Classification of Government Expenditure
The welfare of the people of India highly depends on the expenditure of the Government of India (GOI). Government expenditure is a very important aspect of the government’s budget presented by the finance minister every fiscal. Through it GOI tries to maximise the welfare of the people by appropriately allocating economic resources to various government activities.
Government expenditure can be broadly classified into four categories:
Functional Classification or Budget Classification: In April 1974, the GOI introduced a new accounting structure in order to serve the requirement of financial control and accountability. Under this structure, a five tier classification has been adopted – sectoral, major head, minor head, subhead, and detailed heads of accounts. Sectoral classification has clubbed the government functions into three sectors, namely, General Services, Social and Community Services and Economic services. In the new structure, a major head is assigned to each function and minor head is assigned to each programme. Each minor head include activities or schemes or organizations as subheads.
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Economic Classification: Economic classification of the government expenditure signifies the way of the allocation of resources to various economic activities. It involves listing the government expenditure by significant economic categories, separating current expenditure from capital expenditure, spending for goods and services from transfers to individuals and institutions, inter-governmental loans from grants etc. This classification provides a record of government’s influence in each sector of the economy.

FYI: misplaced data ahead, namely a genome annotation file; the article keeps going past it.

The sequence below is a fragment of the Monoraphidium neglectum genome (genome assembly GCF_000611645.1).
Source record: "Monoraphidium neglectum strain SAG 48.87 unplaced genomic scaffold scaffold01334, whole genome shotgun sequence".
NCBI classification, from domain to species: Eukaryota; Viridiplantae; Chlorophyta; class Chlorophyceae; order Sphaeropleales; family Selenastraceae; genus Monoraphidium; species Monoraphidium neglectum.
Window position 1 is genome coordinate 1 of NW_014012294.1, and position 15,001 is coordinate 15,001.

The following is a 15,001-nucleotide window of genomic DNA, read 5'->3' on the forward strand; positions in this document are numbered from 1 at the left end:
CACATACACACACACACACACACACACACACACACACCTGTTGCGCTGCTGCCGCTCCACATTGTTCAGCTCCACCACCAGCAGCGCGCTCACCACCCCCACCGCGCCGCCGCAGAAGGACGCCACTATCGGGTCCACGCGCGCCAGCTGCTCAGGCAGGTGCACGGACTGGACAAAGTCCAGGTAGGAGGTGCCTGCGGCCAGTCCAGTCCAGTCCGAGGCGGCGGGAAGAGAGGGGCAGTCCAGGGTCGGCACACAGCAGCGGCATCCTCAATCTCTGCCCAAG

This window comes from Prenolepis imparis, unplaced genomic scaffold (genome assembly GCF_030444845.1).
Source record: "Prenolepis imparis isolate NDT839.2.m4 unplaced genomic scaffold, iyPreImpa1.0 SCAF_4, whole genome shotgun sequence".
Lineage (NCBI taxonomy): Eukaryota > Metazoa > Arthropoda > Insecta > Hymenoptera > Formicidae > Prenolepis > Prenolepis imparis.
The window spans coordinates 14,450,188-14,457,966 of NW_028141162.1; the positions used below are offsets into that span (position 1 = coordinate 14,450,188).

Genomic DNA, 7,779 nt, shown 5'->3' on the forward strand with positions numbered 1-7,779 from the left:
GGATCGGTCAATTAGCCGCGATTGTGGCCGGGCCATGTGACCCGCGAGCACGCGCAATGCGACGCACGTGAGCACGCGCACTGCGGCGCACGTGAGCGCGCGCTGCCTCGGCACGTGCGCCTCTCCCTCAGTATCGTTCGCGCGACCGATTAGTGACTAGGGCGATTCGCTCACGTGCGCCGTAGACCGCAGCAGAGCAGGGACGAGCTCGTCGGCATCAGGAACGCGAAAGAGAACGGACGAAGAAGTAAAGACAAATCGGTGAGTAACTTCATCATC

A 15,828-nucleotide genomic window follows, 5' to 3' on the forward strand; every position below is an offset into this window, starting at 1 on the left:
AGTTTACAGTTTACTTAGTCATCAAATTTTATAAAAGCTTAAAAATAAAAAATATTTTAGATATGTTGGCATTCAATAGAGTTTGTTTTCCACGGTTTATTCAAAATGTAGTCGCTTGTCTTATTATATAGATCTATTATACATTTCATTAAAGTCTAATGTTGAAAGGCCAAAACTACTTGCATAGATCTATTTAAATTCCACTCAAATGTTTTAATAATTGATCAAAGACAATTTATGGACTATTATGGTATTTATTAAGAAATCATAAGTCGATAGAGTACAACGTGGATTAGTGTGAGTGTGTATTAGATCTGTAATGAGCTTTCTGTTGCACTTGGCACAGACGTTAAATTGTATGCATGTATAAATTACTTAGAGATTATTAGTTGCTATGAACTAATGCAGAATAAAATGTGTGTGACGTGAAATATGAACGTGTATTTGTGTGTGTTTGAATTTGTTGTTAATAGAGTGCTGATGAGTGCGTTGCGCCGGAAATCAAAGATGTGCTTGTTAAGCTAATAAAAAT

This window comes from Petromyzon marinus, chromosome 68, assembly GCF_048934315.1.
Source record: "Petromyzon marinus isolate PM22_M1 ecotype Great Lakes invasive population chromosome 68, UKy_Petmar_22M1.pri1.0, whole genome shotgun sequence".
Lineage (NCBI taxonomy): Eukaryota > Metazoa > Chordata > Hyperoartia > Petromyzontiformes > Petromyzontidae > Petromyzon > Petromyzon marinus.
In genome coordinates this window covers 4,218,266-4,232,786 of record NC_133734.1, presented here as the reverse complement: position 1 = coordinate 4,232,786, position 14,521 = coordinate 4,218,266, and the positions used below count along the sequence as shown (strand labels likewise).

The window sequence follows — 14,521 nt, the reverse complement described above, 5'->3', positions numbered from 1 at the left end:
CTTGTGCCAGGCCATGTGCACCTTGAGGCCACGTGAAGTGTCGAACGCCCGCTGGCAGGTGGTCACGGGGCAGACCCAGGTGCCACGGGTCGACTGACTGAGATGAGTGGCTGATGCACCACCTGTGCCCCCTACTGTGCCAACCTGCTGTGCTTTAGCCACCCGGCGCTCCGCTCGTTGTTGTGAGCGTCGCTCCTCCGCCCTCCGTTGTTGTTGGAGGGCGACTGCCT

Cross Classification or Economic-cum-functional Classification: Cross classification provides the break-up of government expenditure both by economic and by functional heads. For example, expenditure on medical facilities, a functional head, is split as current expenditure, capital expenditure, transfers and loans.
Accounting Classification: Accounting classification of the government expenditure can be presented under (i) Revenue and Capital (ii) Developmental and Non-Developmental and (iii) Plan and Non-Plan. Each classification of expenditure has an objective associated with it. For instance, Revenue and Capital expenditure indicates the creation of assets by government expenditure and unproductive expenditure. Further, the developmental and non-developmental classification differentiates the government classification as the expenditure on social and community services and economic service from that against general expenditure. Similarly, the Plan and Non-Plan expenditure represents the expenditure on planned schemes of government and non-plan expenditures.
The above classification of the government expenditure serves one or more of the purposes of the government, such as, parliamentary control over expenditure, economic development, price stability etc.
Analysis of Government Expenditure in India
The chart given below shows the division of government expenditure in terms of capital and revenue expenditure for some selected years. The percentage share of revenue expenditure in government expenditure has increased over time due to increase in expenditure in society welfare.
A percentage distribution of the plan and non plan expenditure for a representative year of the post and pre reform period each is provided below:
The chart above shows there is a increase in the plan expenditure over a period of a decade from 1989-90 to 2008-09.